But neither are justification and sanctification unrelated. Sanctification takes place as we believe the truth of justification. When we stop feeling the need to prove ourselves to God, then we are free to serve him for who he is – not for what we think we might get from him.
That said, I don’t think justification is the only truth we need to believe to grow, nor do I think a failure to believe it is the only reason we sin. In You Can Change I identify four truths about God (the four Gs as some have characterized them):
* God is great – so we don’t have to be in control
* God is glorious – so we don’t have to fear others
* God is good – so we don’t have to look elsewhere
* God is gracious – so we don’t have to prove ourselves
All our sinful behavioural and negative emotions stem from a failure at a functional level to believe one of these truths. So they’re a great diagnostic tool – both for ourselves and when pastoring others. But more importantly, they offer hope. Learning to have faith in these areas offers the real prospect of change through faith. It means we are speaking good news to people and that’s what we’re after – gospel-centred change. Legalism says, “You must not . . .” The gospel says, “You need not . . . because God is bigger and better than sin.”
From where I sit, it seems there is something of a gospel renewal taking place in diverse segments of Evangelicalism–increasing numbers of books, blogs, and preachers blowing the trumpet for fresh freedom in the gospel of grace for believers. From where you sit in the UK, do you sense something similar?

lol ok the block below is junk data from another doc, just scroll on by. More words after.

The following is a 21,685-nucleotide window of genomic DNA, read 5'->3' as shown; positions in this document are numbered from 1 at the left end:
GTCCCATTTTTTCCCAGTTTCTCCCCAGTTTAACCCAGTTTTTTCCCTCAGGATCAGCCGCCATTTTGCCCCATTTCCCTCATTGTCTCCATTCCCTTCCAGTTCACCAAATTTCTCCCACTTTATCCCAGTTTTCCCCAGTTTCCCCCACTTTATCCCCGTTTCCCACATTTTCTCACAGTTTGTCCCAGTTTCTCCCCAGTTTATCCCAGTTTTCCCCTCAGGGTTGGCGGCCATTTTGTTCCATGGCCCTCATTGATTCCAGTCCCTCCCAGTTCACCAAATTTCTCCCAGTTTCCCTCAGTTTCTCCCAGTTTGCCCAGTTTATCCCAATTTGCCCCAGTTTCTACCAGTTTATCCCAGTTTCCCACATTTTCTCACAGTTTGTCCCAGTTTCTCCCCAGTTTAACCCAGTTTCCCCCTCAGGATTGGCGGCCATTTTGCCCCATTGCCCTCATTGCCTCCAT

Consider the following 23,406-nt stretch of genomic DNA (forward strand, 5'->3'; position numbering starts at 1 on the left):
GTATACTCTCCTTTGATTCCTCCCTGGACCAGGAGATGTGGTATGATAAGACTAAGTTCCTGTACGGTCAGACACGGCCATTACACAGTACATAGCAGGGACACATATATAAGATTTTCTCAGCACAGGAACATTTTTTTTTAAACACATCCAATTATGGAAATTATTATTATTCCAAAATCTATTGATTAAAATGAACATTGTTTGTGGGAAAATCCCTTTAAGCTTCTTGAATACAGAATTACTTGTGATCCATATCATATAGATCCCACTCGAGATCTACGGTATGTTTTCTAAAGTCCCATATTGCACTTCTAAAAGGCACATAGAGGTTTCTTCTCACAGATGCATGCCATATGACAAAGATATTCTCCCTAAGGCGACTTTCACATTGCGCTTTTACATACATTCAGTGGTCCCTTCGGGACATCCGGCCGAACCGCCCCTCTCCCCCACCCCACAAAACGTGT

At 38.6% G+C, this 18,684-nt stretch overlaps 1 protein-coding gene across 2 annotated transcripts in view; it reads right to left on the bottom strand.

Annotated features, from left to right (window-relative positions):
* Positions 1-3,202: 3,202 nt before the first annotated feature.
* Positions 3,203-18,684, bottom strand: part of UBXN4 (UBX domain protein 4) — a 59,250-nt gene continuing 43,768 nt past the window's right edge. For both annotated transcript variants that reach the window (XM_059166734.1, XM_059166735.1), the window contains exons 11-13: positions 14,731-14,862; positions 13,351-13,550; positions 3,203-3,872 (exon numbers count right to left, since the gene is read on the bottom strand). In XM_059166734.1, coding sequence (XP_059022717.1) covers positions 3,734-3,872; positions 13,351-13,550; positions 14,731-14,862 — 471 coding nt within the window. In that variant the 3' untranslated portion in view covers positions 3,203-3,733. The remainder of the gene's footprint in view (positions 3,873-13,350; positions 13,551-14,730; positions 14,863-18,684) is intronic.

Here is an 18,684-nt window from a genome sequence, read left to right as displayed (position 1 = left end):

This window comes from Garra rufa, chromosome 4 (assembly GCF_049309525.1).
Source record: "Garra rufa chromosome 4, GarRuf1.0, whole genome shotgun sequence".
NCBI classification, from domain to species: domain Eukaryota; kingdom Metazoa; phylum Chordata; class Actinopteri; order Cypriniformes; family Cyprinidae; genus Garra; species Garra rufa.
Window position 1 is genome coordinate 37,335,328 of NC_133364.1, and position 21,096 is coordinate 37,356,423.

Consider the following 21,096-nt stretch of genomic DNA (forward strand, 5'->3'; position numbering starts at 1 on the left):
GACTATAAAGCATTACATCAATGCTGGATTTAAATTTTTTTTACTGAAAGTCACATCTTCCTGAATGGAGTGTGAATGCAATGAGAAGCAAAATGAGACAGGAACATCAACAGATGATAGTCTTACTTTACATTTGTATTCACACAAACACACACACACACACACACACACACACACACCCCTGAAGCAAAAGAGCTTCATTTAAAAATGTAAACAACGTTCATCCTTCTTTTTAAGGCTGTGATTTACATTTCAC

Yes, I do. I think some key influences (in no particular order) are: (1) Tim Keller with his emphasis on the gospel being the A-Z of Christianity rather than the ABC. (2) John Piper with his emphasis on enjoying God and the pursuit of joy as the driver of change, duty, discipline and the willingness to embrace suffering. (3) CCEF with their emphasis on the centrality of the heart as the shaper of behaviour. (4) The missional church movement which its emphasis that all of life and church needs to be shaped around mission.
If there’s one thing you want readers of You Can Change to retain long-term, what is it?
An ability to connect their everyday struggles and temptations with faith in the God of the Bible so that they experience his word as good news on a Monday morning as well as a Sunday morning. And I want people to recognize that the life of obedience is the good life – not the life we have to put up with to get a ticket to heaven.
Thanks for taking time to answer these questions, Tim, and, most of all, for writing the book. God bless your continued ministry.